As President Obama and Mitt Romney articulate competing visions for the future in their presidential campaigns, most LGBT rights advocates agree the choice couldn’t be more stark given the advances the community has seen over the past three-and-a-half years and the anti-gay positions espoused by the Republican candidate.
On one hand, President Obama has endorsed marriage equality, capping off a first term of efforts at the legislative and regulatory levels aimed at benefitting the LGBT community. On the other, Romney signed a pledge with the anti-gay National Organization for Marriage to back a Federal Marriage Amendment and defend the Defense of Marriage Act in court.
Last month, he backed off his earlier stated belief that adoption by same-sex couples is a right by saying he simply “acknowledges” the legality of such adoptions in many states.
Obama has made “forward” the theme for his 2012 campaign. The extent to which Romney has adopted anti-gay views and aligned himself with anti-gay groups raises a key question for LGBT voters: Under a Romney administration, how far “backward” could the LGBT community go?
Many of the pro-LGBT advances that have happened under the Obama administration occurred through changes made by the executive branch rather than through legislation. Changes that were made without the consent of Congress could be reversed under an administration that wanted to cozy up to the religious right.
The Washington Blade has identified five regulatory changes and 16 sub-regulatory changes enacted by the Obama administration that could be reversed if Romney were elected to the White House. These changes include giving greater recognition to same-sex couples, protecting federal LGBT workers against discrimination and ensuring the federal government recognizes the correct gender of transgender people.
Major changes that were made under the Obama administration at the regulatory level include a memorandum requiring all hospitals receiving Medicaid and Medicare funds to allow visitation rights for same-sex couples; lifting the HIV travel ban; and a Department of Housing & Urban Development rule prohibiting discrimination in federal public housing programs and federally insured mortgage loans.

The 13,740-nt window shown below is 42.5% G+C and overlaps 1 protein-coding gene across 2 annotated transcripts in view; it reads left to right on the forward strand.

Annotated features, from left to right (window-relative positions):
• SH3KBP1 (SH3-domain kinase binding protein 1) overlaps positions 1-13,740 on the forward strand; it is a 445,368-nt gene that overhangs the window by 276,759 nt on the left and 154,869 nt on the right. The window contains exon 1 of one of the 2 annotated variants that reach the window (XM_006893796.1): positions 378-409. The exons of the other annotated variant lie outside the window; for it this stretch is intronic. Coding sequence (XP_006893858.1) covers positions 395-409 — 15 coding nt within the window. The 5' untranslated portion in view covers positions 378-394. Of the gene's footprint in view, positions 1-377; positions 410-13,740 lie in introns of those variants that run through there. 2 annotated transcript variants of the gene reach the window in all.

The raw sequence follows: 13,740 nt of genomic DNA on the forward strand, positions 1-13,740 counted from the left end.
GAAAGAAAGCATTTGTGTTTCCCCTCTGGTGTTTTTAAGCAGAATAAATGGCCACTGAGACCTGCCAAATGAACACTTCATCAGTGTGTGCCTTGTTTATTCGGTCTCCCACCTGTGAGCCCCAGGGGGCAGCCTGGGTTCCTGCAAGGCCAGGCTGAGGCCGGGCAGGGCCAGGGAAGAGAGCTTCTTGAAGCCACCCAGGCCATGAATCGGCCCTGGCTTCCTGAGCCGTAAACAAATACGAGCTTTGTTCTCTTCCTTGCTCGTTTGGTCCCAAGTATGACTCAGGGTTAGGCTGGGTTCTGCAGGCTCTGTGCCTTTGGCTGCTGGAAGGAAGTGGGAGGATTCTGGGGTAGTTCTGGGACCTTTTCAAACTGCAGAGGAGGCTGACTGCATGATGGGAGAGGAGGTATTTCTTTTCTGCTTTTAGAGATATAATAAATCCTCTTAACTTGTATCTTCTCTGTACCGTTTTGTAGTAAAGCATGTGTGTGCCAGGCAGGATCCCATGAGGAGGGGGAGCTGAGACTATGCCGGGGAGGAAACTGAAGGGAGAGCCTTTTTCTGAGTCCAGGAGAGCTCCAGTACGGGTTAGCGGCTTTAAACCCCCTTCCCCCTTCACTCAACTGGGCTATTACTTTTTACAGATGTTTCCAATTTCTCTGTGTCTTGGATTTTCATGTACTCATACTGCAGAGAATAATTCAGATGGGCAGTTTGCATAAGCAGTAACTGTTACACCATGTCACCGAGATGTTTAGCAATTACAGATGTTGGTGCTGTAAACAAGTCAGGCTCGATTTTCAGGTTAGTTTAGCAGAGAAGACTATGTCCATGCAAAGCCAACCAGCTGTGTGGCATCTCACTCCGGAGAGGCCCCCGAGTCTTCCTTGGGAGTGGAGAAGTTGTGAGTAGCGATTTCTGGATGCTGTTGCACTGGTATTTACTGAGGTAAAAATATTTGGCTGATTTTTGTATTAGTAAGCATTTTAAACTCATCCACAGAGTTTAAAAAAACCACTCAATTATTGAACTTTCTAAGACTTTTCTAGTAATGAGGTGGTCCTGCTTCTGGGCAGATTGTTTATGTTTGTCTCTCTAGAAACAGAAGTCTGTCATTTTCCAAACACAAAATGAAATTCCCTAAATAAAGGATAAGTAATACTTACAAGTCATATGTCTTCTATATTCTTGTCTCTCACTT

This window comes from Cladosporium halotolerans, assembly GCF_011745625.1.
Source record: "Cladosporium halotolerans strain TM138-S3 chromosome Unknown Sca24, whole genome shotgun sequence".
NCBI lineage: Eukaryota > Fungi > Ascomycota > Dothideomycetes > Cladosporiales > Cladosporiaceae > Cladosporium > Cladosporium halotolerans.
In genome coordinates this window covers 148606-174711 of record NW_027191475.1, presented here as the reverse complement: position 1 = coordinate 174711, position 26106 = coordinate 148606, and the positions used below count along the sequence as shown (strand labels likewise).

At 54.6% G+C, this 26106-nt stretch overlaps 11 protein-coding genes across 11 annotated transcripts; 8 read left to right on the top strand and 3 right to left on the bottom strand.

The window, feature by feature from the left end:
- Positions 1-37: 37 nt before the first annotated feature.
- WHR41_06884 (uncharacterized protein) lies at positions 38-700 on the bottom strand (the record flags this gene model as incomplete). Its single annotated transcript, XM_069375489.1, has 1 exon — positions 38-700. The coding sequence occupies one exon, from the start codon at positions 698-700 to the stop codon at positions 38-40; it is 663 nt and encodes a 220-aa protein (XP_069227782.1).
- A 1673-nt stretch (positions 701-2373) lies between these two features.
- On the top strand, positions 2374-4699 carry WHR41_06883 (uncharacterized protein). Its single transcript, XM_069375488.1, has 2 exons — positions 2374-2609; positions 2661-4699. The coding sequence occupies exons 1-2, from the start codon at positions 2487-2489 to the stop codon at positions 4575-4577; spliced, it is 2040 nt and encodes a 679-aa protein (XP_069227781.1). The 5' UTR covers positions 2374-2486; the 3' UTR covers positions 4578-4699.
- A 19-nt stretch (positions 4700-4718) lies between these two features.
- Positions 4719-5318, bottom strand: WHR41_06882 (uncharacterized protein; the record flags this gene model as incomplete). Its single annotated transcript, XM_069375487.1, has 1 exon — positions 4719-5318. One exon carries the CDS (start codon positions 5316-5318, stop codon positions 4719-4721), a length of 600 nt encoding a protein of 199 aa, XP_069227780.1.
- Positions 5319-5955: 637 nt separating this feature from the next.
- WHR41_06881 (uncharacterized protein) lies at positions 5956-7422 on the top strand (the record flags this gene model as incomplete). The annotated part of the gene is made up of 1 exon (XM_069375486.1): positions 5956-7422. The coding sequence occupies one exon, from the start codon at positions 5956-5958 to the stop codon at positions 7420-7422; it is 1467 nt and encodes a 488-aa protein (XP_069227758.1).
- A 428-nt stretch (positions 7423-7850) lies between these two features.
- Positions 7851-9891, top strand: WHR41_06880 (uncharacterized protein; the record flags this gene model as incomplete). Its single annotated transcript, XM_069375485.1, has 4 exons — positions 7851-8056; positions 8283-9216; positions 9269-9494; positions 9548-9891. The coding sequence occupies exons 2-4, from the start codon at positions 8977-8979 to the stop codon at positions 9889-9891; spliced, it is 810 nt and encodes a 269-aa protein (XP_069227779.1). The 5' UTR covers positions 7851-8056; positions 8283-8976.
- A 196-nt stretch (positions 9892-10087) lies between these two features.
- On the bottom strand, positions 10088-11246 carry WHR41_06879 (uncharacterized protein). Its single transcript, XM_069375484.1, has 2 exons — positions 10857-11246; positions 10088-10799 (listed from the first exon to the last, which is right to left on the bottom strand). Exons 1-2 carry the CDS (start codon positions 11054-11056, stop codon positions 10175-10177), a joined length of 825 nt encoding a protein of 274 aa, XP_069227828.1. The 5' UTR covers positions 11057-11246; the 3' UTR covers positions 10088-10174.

Jerame Davis, executive director of the National Stonewall Democrats, predicted Romney would aim to roll back these policies if he takes the oath of office in January 2013.
“If Mitt Romney were to accede to the presidency, he would have no choice but to deliver on the regressive, ultra-conservative agenda he’s been promising the radical GOP machine,” Davis said. “It is without question that rolling back advances in LGBT equality would be at the top of the list.”
Romney has never pledged during the campaign to rescind any pro-LGBT regulatory changes made under the Obama administration. Although he said he doesn’t support same-sex marriage or civil unions with the same benefits as marriage, Romney said he favors some kind of domestic partner benefits for same-sex couples as well as hospital visitation rights. Rescinding this hospital visitation memorandum would appear to break a campaign promise.
Moreover, the Administrative Procedures Act — a law enacted by Congress in 1946 governing the way in which administrative agencies may propose and establish rules — prohibits a quick change in regulation if a hostile administration takes over. Instituting new final regulations repealing these policies would be a multi-year process and require a justification for overturning them other than for political reasons.
Christian Berle, deputy executive director of the Log Cabin Republicans, said he doubts that Romney would take away this progress based on the candidate’s tenure as Massachusetts governor and as a business executive.
“As governor of Massachusetts, Mitt Romney sustained executive orders providing for domestic partnership benefits including hospital visitation rights for gay and lesbian state employees,” Berle said. “This action directly builds upon his record in leading companies like Bain Capital and Staples, which had strong nondiscrimination policies and partner benefits. This history both as a chief executive in the business sector and as governor of Massachusetts give precedence for sustaining President Obama’s positions on matters including hospital visitation.”
But Romney did rescind some pro-LGBT changes as governor. According to MassEquality, Romney abolished the Governor’s Commission on GLBT Youth and rescinded an executive order prohibiting sexual orientation discrimination in the state workforce. Another Republican, former Gov. William Weld, had instituted those measures.